Wednesday, June 13, 2012

The Memorial to the Murdered Jews of Europe

The rows of columns
A trip to Berlin would not be complete if you didn’t head over to West Berlin and visit The Memorial to the Murdered Jews of Europe. It is located near the Bandenburg Gate and is an impressive monument. It consists of 2,711 seven-foot-long grey concrete columns of varying heights organised in rows and placed on uneven ground.

The controversial memorial was designed by Jewish-American architect, Peter Eisenman. It took about two years to construct and was officially opened in May 2005. If you take a close look at it’s abstract design, you’ll see that the columns are slightly skewed and irregular. I heard a theory that the columns represent crooked gravestones and you may get a feeling of oppression or entrapment as you walk down the narrow maze of paths. I don’t think that the architect has ever publicly disclosed the exact significance of the design but part of its simplistic elegance, for me, is the fact that it makes you stand back and think.
Captured by the sun

When I was standing there observing the monument I got the impression that the columns could represent individuality, as each column is slightly different to the next. What do you think they could represent?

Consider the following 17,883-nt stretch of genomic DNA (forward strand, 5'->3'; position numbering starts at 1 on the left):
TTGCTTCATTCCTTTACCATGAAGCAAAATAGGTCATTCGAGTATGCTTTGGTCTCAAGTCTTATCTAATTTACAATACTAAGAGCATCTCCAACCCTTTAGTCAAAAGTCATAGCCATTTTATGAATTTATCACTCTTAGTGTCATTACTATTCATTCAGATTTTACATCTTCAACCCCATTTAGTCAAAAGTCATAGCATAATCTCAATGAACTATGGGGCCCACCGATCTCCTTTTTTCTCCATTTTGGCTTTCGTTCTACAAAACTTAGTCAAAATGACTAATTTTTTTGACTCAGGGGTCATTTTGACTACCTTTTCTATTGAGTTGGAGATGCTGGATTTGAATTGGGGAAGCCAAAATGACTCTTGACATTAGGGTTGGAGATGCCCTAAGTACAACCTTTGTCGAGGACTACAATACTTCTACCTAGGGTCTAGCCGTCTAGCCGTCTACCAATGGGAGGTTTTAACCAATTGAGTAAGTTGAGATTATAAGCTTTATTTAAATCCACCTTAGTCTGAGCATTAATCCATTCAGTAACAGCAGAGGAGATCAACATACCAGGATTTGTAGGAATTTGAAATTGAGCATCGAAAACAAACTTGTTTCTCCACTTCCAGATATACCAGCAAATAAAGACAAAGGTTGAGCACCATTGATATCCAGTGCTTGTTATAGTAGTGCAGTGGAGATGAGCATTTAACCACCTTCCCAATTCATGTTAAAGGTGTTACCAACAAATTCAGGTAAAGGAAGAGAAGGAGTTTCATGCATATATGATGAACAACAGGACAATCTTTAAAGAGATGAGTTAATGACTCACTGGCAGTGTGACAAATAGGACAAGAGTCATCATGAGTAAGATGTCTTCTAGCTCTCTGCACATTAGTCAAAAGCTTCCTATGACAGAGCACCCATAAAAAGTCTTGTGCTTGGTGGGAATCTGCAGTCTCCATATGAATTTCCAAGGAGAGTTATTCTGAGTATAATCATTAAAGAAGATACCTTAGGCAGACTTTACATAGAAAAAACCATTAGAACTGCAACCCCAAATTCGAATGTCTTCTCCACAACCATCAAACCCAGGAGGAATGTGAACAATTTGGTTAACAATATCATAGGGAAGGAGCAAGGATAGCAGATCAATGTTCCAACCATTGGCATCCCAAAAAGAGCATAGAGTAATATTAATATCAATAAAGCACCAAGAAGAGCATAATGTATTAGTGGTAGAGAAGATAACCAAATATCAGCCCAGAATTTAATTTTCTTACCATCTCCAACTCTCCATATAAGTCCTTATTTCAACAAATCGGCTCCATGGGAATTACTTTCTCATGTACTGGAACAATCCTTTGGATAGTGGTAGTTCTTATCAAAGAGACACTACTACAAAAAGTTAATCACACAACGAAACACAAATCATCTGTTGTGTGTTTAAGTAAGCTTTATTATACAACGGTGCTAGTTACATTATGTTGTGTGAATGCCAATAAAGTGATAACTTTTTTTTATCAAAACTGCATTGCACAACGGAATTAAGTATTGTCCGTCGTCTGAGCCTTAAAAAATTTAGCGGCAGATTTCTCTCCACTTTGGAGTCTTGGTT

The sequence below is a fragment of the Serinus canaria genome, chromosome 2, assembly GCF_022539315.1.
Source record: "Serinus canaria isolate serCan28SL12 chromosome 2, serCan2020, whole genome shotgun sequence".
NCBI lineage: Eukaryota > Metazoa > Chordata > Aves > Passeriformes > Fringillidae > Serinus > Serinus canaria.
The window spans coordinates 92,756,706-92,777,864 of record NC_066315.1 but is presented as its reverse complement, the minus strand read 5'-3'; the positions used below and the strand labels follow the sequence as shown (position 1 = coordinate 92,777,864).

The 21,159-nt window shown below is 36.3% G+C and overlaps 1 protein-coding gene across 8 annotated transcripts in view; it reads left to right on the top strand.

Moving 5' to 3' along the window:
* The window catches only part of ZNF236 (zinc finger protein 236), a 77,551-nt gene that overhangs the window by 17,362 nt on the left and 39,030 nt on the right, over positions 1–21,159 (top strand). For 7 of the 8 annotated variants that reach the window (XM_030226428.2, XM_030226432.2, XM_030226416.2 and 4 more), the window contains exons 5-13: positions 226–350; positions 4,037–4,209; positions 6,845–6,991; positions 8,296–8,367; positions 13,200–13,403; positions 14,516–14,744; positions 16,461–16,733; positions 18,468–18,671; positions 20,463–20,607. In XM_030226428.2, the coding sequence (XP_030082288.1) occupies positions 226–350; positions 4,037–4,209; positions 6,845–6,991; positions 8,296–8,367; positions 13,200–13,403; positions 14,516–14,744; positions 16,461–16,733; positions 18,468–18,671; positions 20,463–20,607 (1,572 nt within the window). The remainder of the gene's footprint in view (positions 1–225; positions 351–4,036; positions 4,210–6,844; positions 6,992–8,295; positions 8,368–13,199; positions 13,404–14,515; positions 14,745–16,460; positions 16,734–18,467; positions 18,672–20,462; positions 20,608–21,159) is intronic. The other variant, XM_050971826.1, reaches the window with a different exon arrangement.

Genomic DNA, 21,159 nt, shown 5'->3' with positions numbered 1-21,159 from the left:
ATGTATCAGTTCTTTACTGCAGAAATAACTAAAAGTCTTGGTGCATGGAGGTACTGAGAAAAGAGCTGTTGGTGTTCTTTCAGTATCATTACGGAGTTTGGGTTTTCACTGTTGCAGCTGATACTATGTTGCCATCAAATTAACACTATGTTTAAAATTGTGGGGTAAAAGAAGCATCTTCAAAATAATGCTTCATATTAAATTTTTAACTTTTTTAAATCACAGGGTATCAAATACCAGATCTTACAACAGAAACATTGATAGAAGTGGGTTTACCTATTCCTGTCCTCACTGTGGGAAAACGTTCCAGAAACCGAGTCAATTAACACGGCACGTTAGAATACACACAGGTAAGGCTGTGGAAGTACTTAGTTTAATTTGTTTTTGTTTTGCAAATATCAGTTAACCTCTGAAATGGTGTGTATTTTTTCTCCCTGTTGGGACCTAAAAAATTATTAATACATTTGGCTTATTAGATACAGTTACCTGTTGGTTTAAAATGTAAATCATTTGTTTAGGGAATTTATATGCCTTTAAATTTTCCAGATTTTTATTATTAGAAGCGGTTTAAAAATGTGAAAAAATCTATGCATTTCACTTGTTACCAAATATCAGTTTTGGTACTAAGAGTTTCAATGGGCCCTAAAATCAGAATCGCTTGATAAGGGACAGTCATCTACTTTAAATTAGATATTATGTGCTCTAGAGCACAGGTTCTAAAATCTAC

Within the complex there is a very interesting underground museum that contains photographs, biographies of some of the victims and general information about the holocaust. You can pick up an optional audio guide in English for a few euros and it takes about 75 minutes to listen as you walk round.

There is one room in particular within the center that drew my attention. This low-lit room holds some snippets of letters, postcards and some prose that victims wrote to their loved ones at the time of their capture, their transport away from their homes or whilst in the concentration camps themselves. While reading I was reminded that they were all just normal people who must have gone through hell at the hands of the Nazis. It is incredible to believe that this actually happened at all.

"It happened, therefore it can happen again: this is the core of what we have to say." 
~Primo Levi 

Potsdamer Platz overlooks the memorial

Back in 2003 I visited the sites of the Auschwitz and Birkenau concentration camps in Poland, which was an emotional, solemn, but educational experience. This type of tourism might not be at the top of your “trips to take in 2012” list but I think that a visit to the Holocaust Memorial is a must for anyone visiting Berlin. These great atrocities against humanity happened not that long ago and we need to be reminded about it every once in a while so that mass-murder and discrimination of this scale will never happen again.

The Memorial to the Murdered Jews of Europe is free to walk around any day of the week and the free museum is open year round between 10:00 and 20:00 in the summer and until 19:00 in the winter.

For more information visit their website.

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